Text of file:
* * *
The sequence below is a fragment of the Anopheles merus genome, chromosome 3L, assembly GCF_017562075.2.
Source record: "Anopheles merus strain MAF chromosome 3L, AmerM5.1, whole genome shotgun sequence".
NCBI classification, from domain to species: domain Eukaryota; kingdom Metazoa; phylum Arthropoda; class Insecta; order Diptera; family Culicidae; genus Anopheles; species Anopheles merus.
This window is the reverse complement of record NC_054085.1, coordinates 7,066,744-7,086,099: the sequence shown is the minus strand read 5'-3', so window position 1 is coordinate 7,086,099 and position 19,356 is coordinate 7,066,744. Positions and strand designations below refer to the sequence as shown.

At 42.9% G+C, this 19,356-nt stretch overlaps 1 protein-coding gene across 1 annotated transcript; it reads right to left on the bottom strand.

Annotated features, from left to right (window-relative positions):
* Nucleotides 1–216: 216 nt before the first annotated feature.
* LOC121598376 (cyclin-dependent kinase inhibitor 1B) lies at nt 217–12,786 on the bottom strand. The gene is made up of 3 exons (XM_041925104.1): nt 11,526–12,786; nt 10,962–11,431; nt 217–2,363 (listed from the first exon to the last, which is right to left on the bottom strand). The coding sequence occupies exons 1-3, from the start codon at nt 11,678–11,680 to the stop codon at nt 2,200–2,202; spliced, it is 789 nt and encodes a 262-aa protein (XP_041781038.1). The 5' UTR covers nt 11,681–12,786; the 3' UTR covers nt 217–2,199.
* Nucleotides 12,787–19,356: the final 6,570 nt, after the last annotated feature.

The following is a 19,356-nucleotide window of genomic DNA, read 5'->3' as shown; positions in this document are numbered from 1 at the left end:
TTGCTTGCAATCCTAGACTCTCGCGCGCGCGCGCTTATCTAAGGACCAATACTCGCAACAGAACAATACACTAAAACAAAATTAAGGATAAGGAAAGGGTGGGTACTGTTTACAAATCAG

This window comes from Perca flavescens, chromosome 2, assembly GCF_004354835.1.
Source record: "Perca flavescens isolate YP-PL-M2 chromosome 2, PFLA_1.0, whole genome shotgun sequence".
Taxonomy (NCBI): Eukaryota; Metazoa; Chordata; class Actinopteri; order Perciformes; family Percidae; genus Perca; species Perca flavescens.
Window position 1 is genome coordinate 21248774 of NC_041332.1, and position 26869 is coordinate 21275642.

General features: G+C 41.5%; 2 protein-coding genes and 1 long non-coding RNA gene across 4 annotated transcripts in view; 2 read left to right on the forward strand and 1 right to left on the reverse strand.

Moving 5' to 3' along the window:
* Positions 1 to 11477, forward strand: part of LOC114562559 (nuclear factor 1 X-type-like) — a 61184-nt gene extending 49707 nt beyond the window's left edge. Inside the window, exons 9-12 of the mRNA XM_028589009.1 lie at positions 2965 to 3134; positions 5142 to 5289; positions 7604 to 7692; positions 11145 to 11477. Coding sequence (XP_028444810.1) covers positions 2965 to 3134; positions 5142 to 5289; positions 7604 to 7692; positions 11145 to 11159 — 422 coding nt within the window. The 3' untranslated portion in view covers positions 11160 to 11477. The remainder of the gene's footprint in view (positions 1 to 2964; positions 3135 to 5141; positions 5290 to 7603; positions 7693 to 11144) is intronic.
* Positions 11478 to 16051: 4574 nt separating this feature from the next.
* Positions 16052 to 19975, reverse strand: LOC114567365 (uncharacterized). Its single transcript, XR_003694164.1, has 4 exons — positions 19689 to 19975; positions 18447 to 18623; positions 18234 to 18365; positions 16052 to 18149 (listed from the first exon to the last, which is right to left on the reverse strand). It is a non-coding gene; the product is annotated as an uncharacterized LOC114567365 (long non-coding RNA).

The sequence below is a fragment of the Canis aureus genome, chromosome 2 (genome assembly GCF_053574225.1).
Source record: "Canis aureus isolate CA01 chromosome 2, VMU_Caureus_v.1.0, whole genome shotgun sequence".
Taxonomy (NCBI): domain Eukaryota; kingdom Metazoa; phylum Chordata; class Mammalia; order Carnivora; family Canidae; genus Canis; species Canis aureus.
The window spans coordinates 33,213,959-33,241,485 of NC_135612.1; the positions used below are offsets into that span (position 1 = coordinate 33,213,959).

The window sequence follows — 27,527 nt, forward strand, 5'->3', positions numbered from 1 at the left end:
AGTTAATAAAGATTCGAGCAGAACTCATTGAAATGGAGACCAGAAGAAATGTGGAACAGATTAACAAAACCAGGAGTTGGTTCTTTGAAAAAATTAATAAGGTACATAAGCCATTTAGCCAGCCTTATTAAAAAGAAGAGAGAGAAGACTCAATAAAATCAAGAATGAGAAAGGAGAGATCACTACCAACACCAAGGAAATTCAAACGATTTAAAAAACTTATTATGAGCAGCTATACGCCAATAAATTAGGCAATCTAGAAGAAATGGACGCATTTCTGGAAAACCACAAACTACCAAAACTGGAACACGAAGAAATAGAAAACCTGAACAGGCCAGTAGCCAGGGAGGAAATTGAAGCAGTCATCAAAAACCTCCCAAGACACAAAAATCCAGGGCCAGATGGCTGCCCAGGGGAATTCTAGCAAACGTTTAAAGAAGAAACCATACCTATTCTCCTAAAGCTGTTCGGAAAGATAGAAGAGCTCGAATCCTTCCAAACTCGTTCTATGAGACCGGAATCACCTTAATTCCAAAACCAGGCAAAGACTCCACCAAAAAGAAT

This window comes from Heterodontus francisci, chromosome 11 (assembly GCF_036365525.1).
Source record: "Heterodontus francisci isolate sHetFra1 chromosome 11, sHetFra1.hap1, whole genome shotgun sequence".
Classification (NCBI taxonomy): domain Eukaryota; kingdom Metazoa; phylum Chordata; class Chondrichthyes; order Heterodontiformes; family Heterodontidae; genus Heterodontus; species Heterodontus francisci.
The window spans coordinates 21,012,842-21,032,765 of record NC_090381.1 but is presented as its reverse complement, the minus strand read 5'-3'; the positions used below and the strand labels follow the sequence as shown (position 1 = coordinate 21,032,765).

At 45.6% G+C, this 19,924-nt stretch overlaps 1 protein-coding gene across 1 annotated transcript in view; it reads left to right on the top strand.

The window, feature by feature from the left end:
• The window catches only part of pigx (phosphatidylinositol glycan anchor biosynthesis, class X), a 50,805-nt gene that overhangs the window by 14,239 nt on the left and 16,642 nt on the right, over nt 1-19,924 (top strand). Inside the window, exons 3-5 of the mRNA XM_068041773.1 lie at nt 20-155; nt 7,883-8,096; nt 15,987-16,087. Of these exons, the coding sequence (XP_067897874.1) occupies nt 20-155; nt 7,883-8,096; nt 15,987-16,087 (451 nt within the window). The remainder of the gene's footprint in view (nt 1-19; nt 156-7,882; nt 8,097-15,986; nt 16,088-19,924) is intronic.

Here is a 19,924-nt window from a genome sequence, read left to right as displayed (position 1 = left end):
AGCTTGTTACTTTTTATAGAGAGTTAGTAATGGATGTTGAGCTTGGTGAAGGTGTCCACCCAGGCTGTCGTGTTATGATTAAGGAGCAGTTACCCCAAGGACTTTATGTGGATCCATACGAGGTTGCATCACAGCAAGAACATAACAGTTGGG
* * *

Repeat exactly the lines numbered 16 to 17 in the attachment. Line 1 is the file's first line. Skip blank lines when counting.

General features: G+C 41.5%; 2 protein-coding genes and 1 long non-coding RNA gene across 4 annotated transcripts in view; 2 read left to right on the forward strand and 1 right to left on the reverse strand.

Moving 5' to 3' along the window: